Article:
Only 4% of UK games industry staff are female
BSA survey blames long hours culture for decline from 12% in 2006
The proportion of female videogame industry staff in the UK has dropped from 12 per cent in 2006 to 4 per cent last year, according to a new survey.
The British Sociological Association, highlighting results found by University Of Liverpool PhD student Julie Prescott, believed that the reason for the decline was a culture of long hours in the games business.
43 per cent of the 450 surveyed women claimed their well-being had been negatively impacted by the amount of time spent working.
32 per cent of respondents claimed to work in excess of 45 hours a week, 22 per cent between 46 and 55 hours and 10 per cent more than 56 hours a week.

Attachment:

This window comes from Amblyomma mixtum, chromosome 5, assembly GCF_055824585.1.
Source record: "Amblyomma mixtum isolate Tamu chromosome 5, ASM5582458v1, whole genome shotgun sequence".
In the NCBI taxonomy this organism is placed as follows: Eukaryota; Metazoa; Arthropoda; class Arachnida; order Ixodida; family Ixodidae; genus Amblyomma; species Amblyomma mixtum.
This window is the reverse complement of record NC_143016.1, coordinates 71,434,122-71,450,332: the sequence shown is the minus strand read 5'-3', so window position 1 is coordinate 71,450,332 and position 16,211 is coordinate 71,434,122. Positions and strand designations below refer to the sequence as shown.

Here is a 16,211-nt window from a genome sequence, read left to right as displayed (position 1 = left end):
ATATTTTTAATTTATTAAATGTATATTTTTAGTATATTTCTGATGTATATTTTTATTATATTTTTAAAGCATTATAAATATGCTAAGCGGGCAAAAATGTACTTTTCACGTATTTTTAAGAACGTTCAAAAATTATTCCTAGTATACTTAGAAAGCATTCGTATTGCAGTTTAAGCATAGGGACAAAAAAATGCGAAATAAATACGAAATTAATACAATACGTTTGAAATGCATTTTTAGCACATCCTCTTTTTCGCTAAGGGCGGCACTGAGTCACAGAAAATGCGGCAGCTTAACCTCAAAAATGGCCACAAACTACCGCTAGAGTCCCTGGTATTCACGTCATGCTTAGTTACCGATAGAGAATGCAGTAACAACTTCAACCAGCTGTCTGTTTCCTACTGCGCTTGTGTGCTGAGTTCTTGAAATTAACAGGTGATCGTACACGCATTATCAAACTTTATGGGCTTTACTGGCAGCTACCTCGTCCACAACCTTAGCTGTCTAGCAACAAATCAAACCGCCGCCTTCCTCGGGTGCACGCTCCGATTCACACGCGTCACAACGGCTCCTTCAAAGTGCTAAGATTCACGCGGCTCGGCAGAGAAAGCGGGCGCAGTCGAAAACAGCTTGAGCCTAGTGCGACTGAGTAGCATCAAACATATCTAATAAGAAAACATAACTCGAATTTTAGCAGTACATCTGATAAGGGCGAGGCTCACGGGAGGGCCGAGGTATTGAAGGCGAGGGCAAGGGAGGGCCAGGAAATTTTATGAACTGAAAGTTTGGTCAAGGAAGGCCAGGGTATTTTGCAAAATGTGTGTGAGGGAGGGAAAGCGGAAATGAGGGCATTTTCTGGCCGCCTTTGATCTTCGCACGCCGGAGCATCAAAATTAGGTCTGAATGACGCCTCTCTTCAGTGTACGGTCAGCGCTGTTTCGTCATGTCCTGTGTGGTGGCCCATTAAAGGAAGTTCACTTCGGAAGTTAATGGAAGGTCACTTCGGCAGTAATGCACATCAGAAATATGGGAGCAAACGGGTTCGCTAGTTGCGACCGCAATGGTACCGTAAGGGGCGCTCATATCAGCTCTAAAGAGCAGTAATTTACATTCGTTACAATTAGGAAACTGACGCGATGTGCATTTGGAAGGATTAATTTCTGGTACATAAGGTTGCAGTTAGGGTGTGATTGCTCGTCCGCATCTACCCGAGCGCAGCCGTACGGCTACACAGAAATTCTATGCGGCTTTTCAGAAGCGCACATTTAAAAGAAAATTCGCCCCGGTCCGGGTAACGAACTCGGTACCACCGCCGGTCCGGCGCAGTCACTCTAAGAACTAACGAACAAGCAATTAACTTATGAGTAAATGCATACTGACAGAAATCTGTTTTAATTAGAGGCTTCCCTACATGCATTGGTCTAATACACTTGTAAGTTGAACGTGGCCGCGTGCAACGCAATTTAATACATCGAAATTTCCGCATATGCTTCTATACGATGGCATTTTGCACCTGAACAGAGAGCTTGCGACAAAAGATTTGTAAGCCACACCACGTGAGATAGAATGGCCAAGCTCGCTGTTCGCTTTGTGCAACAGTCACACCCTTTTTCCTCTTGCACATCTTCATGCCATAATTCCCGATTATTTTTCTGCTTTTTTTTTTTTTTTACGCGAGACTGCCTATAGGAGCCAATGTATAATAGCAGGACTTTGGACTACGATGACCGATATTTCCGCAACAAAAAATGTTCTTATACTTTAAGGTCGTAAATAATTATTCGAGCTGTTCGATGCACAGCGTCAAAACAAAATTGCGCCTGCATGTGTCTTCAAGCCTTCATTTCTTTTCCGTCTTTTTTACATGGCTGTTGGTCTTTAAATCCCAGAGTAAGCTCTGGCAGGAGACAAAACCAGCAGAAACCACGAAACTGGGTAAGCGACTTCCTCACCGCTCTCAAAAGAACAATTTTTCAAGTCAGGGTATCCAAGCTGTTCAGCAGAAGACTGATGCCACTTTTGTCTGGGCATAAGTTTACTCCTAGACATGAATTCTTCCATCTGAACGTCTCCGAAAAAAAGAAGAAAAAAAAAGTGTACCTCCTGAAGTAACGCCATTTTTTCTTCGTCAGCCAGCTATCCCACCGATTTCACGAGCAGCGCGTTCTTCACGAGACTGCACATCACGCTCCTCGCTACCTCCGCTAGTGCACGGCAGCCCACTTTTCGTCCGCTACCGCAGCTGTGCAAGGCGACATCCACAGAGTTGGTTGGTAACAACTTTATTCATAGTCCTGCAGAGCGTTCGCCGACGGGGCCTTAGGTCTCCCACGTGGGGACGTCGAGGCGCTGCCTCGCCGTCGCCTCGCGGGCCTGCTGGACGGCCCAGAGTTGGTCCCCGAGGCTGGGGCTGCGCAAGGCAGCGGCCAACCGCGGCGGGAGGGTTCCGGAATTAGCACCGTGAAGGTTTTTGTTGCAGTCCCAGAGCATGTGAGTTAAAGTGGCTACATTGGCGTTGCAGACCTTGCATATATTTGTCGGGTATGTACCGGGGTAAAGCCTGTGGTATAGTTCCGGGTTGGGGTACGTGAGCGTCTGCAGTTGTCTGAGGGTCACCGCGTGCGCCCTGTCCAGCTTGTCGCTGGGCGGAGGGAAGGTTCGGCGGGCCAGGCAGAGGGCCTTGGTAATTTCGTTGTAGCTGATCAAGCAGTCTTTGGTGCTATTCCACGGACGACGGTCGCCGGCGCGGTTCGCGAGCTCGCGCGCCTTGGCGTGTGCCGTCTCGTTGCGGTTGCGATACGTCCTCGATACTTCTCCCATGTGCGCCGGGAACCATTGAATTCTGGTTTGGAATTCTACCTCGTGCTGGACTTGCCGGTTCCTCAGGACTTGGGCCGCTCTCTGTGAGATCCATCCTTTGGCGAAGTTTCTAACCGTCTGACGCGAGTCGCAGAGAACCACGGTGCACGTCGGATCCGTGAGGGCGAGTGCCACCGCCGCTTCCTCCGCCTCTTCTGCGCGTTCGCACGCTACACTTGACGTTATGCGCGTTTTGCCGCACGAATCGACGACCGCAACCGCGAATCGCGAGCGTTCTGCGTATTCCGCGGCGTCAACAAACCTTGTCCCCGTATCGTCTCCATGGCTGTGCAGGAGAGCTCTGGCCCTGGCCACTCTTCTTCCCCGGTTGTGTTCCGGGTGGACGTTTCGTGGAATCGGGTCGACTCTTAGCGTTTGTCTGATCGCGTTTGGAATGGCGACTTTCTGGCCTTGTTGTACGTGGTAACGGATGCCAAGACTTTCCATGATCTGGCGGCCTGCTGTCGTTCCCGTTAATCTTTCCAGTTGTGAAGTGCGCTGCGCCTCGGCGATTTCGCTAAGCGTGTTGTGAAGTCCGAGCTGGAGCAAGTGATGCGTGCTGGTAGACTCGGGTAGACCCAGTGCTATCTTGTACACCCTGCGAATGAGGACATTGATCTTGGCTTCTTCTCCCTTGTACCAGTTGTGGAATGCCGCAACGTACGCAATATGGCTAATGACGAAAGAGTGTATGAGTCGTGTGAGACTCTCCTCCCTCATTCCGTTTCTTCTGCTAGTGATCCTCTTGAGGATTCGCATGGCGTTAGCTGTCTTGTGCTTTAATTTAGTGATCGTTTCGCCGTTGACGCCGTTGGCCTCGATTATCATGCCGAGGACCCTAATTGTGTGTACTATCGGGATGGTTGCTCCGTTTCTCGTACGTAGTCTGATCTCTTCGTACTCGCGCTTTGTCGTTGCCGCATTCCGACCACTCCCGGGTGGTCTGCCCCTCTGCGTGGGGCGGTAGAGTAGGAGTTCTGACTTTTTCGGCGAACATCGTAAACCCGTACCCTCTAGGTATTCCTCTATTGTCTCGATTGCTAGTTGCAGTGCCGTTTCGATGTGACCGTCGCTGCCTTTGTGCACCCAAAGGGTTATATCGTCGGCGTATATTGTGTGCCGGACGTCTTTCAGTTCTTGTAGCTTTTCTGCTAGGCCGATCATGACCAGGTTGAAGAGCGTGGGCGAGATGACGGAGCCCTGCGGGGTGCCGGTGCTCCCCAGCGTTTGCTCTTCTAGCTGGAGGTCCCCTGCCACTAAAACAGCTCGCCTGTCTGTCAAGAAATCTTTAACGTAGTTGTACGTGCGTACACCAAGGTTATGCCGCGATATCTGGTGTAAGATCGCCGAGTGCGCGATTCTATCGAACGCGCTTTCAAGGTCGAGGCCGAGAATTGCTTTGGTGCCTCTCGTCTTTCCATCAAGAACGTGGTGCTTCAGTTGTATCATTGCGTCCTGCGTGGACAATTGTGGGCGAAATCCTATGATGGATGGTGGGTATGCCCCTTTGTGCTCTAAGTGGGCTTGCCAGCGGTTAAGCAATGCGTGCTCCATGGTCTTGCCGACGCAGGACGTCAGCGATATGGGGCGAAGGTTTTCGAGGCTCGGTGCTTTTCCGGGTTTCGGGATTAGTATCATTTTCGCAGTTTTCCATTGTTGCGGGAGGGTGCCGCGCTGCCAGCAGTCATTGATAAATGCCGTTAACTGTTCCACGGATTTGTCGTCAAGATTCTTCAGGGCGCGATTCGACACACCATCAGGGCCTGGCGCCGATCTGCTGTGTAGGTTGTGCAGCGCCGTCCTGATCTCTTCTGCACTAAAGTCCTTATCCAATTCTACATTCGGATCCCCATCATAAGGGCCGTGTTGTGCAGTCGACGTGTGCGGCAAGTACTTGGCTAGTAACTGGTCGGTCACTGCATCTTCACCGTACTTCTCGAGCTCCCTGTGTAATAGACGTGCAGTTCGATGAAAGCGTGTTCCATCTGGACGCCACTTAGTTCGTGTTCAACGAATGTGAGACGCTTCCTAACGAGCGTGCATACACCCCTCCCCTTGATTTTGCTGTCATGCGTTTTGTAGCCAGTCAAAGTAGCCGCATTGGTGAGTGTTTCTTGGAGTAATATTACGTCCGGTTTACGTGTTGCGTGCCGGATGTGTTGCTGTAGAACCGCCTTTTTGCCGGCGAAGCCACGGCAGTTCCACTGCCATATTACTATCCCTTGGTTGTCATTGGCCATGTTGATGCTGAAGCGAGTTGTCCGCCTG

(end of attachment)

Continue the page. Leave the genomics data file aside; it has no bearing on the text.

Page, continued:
79 per cent of the women surveyed did not have children, while 69 per cent were under 35.
Said Prescott on the decline in female staffers working in game animation, coding, design, engineering and indirect roles such as marketing and HR, "Reasons given for intending to leave the industry tended to suggest women are dissatisfied with their organisations and working environment."
"Flexible working practices would not only improve the image of the industry as a family-friendly working environment, but could also assist in retaining more women, especially women with or considering having children.
"Changing workplace structures, as well as improving childcare provisions would enable both genders to have active careers."
Prescott's study also established that just 35 per cent of female industry employees had degrees - a stark contrast to trade association TIGA's 2009 report that 60 per cent of UK developers.